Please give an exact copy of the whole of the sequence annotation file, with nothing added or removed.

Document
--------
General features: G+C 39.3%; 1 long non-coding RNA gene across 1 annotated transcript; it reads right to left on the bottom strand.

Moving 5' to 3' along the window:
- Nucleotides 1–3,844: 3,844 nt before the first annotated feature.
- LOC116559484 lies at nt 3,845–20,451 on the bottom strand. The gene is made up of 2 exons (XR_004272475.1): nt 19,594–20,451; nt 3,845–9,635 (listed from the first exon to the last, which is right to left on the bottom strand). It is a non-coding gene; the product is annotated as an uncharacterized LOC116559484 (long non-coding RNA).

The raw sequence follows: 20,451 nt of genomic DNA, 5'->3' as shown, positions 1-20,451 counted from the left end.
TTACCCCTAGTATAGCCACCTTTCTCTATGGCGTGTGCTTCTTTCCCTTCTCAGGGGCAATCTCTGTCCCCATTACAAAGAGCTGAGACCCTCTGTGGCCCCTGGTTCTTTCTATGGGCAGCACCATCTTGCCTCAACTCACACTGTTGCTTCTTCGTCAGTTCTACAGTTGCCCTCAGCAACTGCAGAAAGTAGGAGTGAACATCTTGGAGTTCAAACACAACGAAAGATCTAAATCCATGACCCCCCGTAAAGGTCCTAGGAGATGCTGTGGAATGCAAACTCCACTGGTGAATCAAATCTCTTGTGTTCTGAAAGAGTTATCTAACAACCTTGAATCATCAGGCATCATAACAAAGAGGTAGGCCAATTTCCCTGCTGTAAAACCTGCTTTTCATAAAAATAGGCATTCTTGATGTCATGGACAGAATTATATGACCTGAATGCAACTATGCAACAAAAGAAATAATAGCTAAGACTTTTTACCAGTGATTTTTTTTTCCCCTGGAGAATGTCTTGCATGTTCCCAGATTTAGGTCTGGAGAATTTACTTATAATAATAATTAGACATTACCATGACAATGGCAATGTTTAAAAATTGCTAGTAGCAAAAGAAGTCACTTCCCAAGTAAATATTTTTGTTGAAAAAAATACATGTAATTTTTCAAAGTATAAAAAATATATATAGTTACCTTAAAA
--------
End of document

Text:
General features: G+C 39.3%; 1 long non-coding RNA gene across 1 annotated transcript; it reads right to left on the bottom strand.

Moving 5' to 3' along the window:
- Nucleotides 1–3,844: 3,844 nt before the first annotated feature.
- LOC116559484 lies at nt 3,845–20,451 on the bottom strand. The gene is made up of 2 exons (XR_004272475.1): nt 19,594–20,451; nt 3,845–9,635 (listed from the first exon to the last, which is right to left on the bottom strand). It is a non-coding gene; the product is annotated as an uncharacterized LOC116559484 (long non-coding RNA).

The raw sequence follows: 20,451 nt of genomic DNA, 5'->3' as shown, positions 1-20,451 counted from the left end.
TTACCCCTAGTATAGCCACCTTTCTCTATGGCGTGTGCTTCTTTCCCTTCTCAGGGGCAATCTCTGTCCCCATTACAAAGAGCTGAGACCCTCTGTGGCCCCTGGTTCTTTCTATGGGCAGCACCATCTTGCCTCAACTCACACTGTTGCTTCTTCGTCAGTTCTACAGTTGCCCTCAGCAACTGCAGAAAGTAGGAGTGAACATCTTGGAGTTCAAACACAACGAAAGATCTAAATCCATGACCCCCCGTAAAGGTCCTAGGAGATGCTGTGGAATGCAAACTCCACTGGTGAATCAAATCTCTTGTGTTCTGAAAGAGTTATCTAACAACCTTGAATCATCAGGCATCATAACAAAGAGGTAGGCCAATTTCCCTGCTGTAAAACCTGCTTTTCATAAAAATAGGCATTCTTGATGTCATGGACAGAATTATATGACCTGAATGCAACTATGCAACAAAAGAAATAATAGCTAAGACTTTTTACCAGTGATTTTTTTTTCCCCTGGAGAATGTCTTGCATGTTCCCAGATTTAGGTCTGGAGAATTTACTTATAATAATAATTAGACATTACCATGACAATGGCAATGTTTAAAAATTGCTAGTAGCAAAAGAAGTCACTTCCCAAGTAAATATTTTTGTTGAAAAAAATACATGTAATTTTTCAAAGTATAAAAAATATATATAGTTACCTTAAAA